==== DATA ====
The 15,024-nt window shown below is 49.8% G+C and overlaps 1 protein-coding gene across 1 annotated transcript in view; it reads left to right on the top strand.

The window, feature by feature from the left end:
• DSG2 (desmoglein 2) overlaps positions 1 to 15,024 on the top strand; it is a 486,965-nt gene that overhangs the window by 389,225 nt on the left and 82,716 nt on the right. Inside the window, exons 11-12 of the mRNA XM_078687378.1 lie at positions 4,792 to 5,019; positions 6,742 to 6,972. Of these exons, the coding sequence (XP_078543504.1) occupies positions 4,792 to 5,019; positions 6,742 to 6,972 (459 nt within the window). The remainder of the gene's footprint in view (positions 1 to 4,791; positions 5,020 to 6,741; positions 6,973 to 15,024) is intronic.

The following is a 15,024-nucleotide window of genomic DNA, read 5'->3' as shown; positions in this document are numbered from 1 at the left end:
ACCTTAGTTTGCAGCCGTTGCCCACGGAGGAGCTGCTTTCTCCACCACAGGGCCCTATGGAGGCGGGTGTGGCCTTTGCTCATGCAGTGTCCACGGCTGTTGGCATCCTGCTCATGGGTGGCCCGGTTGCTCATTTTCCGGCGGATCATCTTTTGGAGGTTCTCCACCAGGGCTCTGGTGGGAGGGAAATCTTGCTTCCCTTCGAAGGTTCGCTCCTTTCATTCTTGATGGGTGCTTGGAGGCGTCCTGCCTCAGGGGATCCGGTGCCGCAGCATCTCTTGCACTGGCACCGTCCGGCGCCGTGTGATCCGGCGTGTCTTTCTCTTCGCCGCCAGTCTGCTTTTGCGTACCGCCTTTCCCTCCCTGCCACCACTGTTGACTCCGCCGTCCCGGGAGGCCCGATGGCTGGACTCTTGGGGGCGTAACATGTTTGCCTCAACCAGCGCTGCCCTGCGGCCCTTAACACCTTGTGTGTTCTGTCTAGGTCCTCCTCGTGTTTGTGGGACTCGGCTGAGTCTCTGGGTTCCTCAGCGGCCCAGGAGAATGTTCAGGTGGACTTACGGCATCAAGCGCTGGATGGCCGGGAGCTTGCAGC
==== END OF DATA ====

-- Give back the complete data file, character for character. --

The 15,024-nt window shown below is 49.8% G+C and overlaps 1 protein-coding gene across 1 annotated transcript in view; it reads left to right on the top strand.

The window, feature by feature from the left end:
• DSG2 (desmoglein 2) overlaps positions 1 to 15,024 on the top strand; it is a 486,965-nt gene that overhangs the window by 389,225 nt on the left and 82,716 nt on the right. Inside the window, exons 11-12 of the mRNA XM_078687378.1 lie at positions 4,792 to 5,019; positions 6,742 to 6,972. Of these exons, the coding sequence (XP_078543504.1) occupies positions 4,792 to 5,019; positions 6,742 to 6,972 (459 nt within the window). The remainder of the gene's footprint in view (positions 1 to 4,791; positions 5,020 to 6,741; positions 6,973 to 15,024) is intronic.

The following is a 15,024-nucleotide window of genomic DNA, read 5'->3' as shown; positions in this document are numbered from 1 at the left end:
ACCTTAGTTTGCAGCCGTTGCCCACGGAGGAGCTGCTTTCTCCACCACAGGGCCCTATGGAGGCGGGTGTGGCCTTTGCTCATGCAGTGTCCACGGCTGTTGGCATCCTGCTCATGGGTGGCCCGGTTGCTCATTTTCCGGCGGATCATCTTTTGGAGGTTCTCCACCAGGGCTCTGGTGGGAGGGAAATCTTGCTTCCCTTCGAAGGTTCGCTCCTTTCATTCTTGATGGGTGCTTGGAGGCGTCCTGCCTCAGGGGATCCGGTGCCGCAGCATCTCTTGCACTGGCACCGTCCGGCGCCGTGTGATCCGGCGTGTCTTTCTCTTCGCCGCCAGTCTGCTTTTGCGTACCGCCTTTCCCTCCCTGCCACCACTGTTGACTCCGCCGTCCCGGGAGGCCCGATGGCTGGACTCTTGGGGGCGTAACATGTTTGCCTCAACCAGCGCTGCCCTGCGGCCCTTAACACCTTGTGTGTTCTGTCTAGGTCCTCCTCGTGTTTGTGGGACTCGGCTGAGTCTCTGGGTTCCTCAGCGGCCCAGGAGAATGTTCAGGTGGACTTACGGCATCAAGCGCTGGATGGCCGGGAGCTTGCAGC